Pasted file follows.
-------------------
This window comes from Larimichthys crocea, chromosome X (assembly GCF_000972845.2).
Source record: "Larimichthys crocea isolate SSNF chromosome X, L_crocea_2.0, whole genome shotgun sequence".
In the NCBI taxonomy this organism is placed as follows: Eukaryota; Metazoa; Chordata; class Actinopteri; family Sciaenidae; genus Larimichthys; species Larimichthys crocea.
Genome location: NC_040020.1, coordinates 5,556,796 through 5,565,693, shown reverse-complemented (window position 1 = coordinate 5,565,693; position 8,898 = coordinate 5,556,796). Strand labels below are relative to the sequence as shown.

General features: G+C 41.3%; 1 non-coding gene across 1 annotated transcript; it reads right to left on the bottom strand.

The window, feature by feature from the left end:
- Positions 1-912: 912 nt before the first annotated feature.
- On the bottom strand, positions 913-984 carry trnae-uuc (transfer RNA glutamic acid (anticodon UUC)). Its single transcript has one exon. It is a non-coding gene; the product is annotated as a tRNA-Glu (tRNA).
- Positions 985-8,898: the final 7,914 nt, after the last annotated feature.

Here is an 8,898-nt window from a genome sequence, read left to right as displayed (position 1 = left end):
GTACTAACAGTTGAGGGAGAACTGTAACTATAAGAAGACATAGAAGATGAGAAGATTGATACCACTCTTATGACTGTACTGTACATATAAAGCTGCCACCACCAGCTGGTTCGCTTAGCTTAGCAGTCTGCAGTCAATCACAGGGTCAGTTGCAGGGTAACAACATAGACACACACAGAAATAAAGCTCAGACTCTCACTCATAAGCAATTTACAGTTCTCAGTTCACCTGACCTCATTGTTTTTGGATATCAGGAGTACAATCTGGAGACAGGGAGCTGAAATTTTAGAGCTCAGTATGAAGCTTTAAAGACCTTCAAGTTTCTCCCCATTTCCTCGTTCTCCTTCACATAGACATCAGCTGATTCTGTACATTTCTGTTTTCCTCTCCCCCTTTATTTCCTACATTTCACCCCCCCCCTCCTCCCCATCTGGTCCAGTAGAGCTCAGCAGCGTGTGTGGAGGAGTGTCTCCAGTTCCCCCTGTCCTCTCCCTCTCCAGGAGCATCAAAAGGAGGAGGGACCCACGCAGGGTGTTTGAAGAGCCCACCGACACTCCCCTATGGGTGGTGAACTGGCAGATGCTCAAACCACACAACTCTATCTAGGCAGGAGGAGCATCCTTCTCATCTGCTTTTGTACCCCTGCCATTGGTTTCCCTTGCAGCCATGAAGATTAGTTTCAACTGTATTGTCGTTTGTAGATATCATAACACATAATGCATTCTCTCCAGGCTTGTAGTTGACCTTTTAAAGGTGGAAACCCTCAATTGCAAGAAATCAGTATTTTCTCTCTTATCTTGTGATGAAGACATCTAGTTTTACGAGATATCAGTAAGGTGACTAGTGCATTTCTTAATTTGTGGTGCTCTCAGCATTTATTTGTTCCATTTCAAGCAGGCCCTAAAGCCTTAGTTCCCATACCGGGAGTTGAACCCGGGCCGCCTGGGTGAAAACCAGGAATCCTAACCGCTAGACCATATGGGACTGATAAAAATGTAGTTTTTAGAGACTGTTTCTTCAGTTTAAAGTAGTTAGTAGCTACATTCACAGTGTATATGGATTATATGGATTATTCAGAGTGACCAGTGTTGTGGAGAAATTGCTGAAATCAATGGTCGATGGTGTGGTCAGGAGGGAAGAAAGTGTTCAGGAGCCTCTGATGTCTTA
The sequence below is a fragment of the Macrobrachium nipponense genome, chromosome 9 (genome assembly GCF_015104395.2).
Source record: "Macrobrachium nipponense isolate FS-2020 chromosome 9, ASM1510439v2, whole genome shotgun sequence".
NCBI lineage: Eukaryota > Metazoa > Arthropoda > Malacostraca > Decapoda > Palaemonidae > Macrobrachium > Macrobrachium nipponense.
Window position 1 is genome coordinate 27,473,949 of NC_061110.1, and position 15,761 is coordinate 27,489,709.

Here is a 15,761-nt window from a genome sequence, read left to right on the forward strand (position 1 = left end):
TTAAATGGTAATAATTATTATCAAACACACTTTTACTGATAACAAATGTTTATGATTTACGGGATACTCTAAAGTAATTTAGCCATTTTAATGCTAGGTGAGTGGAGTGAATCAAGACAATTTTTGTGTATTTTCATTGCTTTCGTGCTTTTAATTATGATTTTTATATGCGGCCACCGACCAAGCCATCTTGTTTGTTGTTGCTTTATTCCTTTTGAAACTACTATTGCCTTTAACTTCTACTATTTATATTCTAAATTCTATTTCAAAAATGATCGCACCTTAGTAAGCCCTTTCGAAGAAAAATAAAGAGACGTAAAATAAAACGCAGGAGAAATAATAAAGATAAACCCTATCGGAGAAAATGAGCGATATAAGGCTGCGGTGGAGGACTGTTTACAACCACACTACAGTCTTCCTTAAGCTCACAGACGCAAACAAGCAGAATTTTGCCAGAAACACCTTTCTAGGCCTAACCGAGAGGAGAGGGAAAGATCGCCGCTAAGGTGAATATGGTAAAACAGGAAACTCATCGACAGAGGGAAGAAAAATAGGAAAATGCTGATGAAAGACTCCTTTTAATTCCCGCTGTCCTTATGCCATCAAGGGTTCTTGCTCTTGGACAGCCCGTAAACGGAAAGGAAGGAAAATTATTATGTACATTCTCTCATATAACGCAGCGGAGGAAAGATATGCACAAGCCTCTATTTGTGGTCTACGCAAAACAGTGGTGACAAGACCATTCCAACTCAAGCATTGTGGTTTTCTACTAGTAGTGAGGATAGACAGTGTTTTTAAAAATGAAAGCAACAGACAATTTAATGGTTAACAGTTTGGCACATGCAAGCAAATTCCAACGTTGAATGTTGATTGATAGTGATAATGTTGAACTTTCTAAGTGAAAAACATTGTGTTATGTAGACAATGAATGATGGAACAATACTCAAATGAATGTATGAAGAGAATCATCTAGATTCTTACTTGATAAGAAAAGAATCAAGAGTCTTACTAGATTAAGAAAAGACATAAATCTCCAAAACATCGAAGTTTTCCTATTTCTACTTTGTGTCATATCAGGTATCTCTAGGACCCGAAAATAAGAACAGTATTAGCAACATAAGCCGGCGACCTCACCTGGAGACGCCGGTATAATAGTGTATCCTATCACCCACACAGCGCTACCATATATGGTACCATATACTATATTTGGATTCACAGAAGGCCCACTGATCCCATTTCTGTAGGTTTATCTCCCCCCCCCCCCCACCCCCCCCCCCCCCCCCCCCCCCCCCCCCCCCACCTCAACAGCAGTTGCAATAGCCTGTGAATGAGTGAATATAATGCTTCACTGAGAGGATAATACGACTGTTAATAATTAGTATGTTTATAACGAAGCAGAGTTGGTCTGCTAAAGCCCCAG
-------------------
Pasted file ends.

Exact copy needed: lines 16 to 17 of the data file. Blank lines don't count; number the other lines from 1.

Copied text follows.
Here is a 15,761-nt window from a genome sequence, read left to right on the forward strand (position 1 = left end):
TTAAATGGTAATAATTATTATCAAACACACTTTTACTGATAACAAATGTTTATGATTTACGGGATACTCTAAAGTAATTTAGCCATTTTAATGCTAGGTGAGTGGAGTGAATCAAGACAATTTTTGTGTATTTTCATTGCTTTCGTGCTTTTAATTATGATTTTTATATGCGGCCACCGACCAAGCCATCTTGTTTGTTGTTGCTTTATTCCTTTTGAAACTACTATTGCCTTTAACTTCTACTATTTATATTCTAAATTCTATTTCAAAAATGATCGCACCTTAGTAAGCCCTTTCGAAGAAAAATAAAGAGACGTAAAATAAAACGCAGGAGAAATAATAAAGATAAACCCTATCGGAGAAAATGAGCGATATAAGGCTGCGGTGGAGGACTGTTTACAACCACACTACAGTCTTCCTTAAGCTCACAGACGCAAACAAGCAGAATTTTGCCAGAAACACCTTTCTAGGCCTAACCGAGAGGAGAGGGAAAGATCGCCGCTAAGGTGAATATGGTAAAACAGGAAACTCATCGACAGAGGGAAGAAAAATAGGAAAATGCTGATGAAAGACTCCTTTTAATTCCCGCTGTCCTTATGCCATCAAGGGTTCTTGCTCTTGGACAGCCCGTAAACGGAAAGGAAGGAAAATTATTATGTACATTCTCTCATATAACGCAGCGGAGGAAAGATATGCACAAGCCTCTATTTGTGGTCTACGCAAAACAGTGGTGACAAGACCATTCCAACTCAAGCATTGTGGTTTTCTACTAGTAGTGAGGATAGACAGTGTTTTTAAAAATGAAAGCAACAGACAATTTAATGGTTAACAGTTTGGCACATGCAAGCAAATTCCAACGTTGAATGTTGATTGATAGTGATAATGTTGAACTTTCTAAGTGAAAAACATTGTGTTATGTAGACAATGAATGATGGAACAATACTCAAATGAATGTATGAAGAGAATCATCTAGATTCTTACTTGATAAGAAAAGAATCAAGAGTCTTACTAGATTAAGAAAAGACATAAATCTCCAAAACATCGAAGTTTTCCTATTTCTACTTTGTGTCATATCAGGTATCTCTAGGACCCGAAAATAAGAACAGTATTAGCAACATAAGCCGGCGACCTCACCTGGAGACGCCGGTATAATAGTGTATCCTATCACCCACACAGCGCTACCATATATGGTACCATATACTATATTTGGATTCACAGAAGGCCCACTGATCCCATTTCTGTAGGTTTATCTCCCCCCCCCCCCCACCCCCCCCCCCCCCCCCCCCCCCCCCCCCCCCACCTCAACAGCAGTTGCAATAGCCTGTGAATGAGTGAATATAATGCTTCACTGAGAGGATAATACGACTGTTAATAATTAGTATGTTTATAACGAAGCAGAGTTGGTCTGCTAAAGCCCCAG